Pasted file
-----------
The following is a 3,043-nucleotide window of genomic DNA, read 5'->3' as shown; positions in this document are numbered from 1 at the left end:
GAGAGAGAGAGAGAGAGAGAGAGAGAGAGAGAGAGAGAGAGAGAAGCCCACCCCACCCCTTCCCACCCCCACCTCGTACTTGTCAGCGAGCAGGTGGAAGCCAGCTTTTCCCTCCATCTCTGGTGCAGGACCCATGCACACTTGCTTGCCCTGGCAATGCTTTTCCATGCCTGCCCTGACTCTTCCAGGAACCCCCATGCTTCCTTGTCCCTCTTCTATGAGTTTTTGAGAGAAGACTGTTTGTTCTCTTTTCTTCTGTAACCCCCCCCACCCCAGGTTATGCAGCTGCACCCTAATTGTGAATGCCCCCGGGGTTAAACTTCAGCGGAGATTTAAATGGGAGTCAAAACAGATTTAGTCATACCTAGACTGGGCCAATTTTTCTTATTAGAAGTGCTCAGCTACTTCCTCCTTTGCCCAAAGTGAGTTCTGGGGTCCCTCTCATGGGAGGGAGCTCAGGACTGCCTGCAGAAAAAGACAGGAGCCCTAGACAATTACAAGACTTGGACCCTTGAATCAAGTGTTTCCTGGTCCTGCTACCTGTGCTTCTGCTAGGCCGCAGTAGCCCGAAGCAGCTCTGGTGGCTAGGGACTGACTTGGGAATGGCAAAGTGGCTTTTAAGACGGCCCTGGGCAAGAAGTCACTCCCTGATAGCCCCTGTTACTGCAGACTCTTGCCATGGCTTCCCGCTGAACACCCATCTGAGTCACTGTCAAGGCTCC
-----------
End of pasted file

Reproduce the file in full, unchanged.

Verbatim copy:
The following is a 3,043-nucleotide window of genomic DNA, read 5'->3' as shown; positions in this document are numbered from 1 at the left end:
GAGAGAGAGAGAGAGAGAGAGAGAGAGAGAGAGAGAGAGAGAGAAGCCCACCCCACCCCTTCCCACCCCCACCTCGTACTTGTCAGCGAGCAGGTGGAAGCCAGCTTTTCCCTCCATCTCTGGTGCAGGACCCATGCACACTTGCTTGCCCTGGCAATGCTTTTCCATGCCTGCCCTGACTCTTCCAGGAACCCCCATGCTTCCTTGTCCCTCTTCTATGAGTTTTTGAGAGAAGACTGTTTGTTCTCTTTTCTTCTGTAACCCCCCCCACCCCAGGTTATGCAGCTGCACCCTAATTGTGAATGCCCCCGGGGTTAAACTTCAGCGGAGATTTAAATGGGAGTCAAAACAGATTTAGTCATACCTAGACTGGGCCAATTTTTCTTATTAGAAGTGCTCAGCTACTTCCTCCTTTGCCCAAAGTGAGTTCTGGGGTCCCTCTCATGGGAGGGAGCTCAGGACTGCCTGCAGAAAAAGACAGGAGCCCTAGACAATTACAAGACTTGGACCCTTGAATCAAGTGTTTCCTGGTCCTGCTACCTGTGCTTCTGCTAGGCCGCAGTAGCCCGAAGCAGCTCTGGTGGCTAGGGACTGACTTGGGAATGGCAAAGTGGCTTTTAAGACGGCCCTGGGCAAGAAGTCACTCCCTGATAGCCCCTGTTACTGCAGACTCTTGCCATGGCTTCCCGCTGAACACCCATCTGAGTCACTGTCAAGGCTCC